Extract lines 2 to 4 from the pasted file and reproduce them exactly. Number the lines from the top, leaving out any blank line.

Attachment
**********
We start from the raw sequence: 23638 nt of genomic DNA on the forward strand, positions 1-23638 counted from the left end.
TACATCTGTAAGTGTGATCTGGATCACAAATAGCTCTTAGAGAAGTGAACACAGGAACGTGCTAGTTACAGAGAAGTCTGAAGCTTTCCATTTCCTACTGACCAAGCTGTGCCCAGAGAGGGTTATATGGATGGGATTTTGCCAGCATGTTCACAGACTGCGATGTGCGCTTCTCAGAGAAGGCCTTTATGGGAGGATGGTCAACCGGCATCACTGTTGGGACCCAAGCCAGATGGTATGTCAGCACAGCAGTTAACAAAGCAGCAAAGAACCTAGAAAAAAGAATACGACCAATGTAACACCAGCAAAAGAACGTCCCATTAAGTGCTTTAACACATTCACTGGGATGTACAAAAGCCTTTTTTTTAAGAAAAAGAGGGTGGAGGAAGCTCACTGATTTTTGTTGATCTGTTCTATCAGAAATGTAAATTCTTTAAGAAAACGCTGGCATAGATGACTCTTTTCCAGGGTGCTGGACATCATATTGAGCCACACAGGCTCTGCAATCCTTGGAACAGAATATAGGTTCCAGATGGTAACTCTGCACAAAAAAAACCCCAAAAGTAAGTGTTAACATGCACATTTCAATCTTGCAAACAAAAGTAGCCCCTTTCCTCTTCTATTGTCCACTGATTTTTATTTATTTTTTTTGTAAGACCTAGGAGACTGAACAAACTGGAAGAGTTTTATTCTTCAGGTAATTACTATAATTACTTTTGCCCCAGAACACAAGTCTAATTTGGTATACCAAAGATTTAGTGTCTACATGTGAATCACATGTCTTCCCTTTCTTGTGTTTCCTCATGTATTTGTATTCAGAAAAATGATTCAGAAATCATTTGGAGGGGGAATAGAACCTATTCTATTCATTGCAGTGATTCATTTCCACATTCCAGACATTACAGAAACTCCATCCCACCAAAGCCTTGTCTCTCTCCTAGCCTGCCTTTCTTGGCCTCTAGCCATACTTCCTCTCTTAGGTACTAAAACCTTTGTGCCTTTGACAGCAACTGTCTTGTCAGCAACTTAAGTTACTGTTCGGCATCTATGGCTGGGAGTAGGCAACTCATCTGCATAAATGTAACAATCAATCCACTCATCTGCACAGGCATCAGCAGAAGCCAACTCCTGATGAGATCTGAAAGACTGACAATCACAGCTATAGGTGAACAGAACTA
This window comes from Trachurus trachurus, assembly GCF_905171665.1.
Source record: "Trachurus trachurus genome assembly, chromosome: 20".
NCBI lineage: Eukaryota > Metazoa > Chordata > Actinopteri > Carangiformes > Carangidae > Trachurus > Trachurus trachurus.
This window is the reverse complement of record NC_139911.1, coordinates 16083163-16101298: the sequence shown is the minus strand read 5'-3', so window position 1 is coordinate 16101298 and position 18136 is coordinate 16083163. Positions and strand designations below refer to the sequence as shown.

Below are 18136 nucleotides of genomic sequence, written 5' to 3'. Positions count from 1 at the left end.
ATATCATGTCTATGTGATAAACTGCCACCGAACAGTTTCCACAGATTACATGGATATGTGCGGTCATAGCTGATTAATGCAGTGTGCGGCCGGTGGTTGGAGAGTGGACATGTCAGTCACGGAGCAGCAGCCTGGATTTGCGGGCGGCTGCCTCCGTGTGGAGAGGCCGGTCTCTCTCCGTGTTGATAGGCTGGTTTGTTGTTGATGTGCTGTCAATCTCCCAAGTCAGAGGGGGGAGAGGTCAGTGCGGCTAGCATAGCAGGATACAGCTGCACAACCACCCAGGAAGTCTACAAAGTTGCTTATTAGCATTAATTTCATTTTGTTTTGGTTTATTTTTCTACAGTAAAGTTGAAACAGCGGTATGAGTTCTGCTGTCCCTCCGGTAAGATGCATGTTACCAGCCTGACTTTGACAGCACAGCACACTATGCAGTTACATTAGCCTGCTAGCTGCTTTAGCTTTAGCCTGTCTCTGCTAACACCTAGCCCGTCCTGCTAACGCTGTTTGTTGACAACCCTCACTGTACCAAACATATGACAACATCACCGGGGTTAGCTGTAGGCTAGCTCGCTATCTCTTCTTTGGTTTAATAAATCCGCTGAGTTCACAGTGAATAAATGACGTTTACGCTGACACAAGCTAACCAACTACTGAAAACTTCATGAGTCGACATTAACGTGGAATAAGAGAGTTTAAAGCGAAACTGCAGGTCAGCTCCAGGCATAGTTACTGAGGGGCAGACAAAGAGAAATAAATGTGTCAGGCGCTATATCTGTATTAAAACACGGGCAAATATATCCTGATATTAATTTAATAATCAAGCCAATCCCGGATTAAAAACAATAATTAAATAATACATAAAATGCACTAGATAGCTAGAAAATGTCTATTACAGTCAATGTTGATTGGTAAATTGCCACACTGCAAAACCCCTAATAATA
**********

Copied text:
TACATCTGTAAGTGTGATCTGGATCACAAATAGCTCTTAGAGAAGTGAACACAGGAACGTGCTAGTTACAGAGAAGTCTGAAGCTTTCCATTTCCTACTGACCAAGCTGTGCCCAGAGAGGGTTATATGGATGGGATTTTGCCAGCATGTTCACAGACTGCGATGTGCGCTTCTCAGAGAAGGCCTTTATGGGAGGATGGTCAACCGGCATCACTGTTGGGACCCAAGCCAGATGGTATGTCAGCACAGCAGTTAACAAAGCAGCAAAGAACCTAGAAAAAAGAATACGACCAATGTAACACCAGCAAAAGAACGTCCCATTAAGTGCTTTAACACATTCACTGGGATGTACAAAAGCCTTTTTTTTAAGAAAAAGAGGGTGGAGGAAGCTCACTGATTTTTGTTGATCTGTTCTATCAGAAATGTAAATTCTTTAAGAAAACGCTGGCATAGATGACTCTTTTCCAGGGTGCTGGACATCATATTGAGCCACACAGGCTCTGCAATCCTTGGAACAGAATATAGGTTCCAGATGGTAACTCTGCACAAAAAAAACCCCAAAAGTAAGTGTTAACATGCACATTTCAATCTTGCAAACAAAAGTAGCCCCTTTCCTCTTCTATTGTCCACTGATTTTTATTTATTTTTTTTGTAAGACCTAGGAGACTGAACAAACTGGAAGAGTTTTATTCTTCAGGTAATTACTATAATTACTTTTGCCCCAGAACACAAGTCTAATTTGGTATACCAAAGATTTAGTGTCTACATGTGAATCACATGTCTTCCCTTTCTTGTGTTTCCTCATGTATTTGTATTCAGAAAAATGATTCAGAAATCATTTGGAGGGGGAATAGAACCTATTCTATTCATTGCAGTGATTCATTTCCACATTCCAGACATTACAGAAACTCCATCCCACCAAAGCCTTGTCTCTCTCCTAGCCTGCCTTTCTTGGCCTCTAGCCATACTTCCTCTCTTAGGTACTAAAACCTTTGTGCCTTTGACAGCAACTGTCTTGTCAGCAACTTAAGTTACTGTTCGGCATCTATGGCTGGGAGTAGGCAACTCATCTGCATAAATGTAACAATCAATCCACTCATCTGCACAGGCATCAGCAGAAGCCAACTCCTGATGAGATCTGAAAGACTGACAATCACAGCTATAGGTGAACAGAACTA
This window comes from Trachurus trachurus, assembly GCF_905171665.1.
Source record: "Trachurus trachurus genome assembly, chromosome: 20".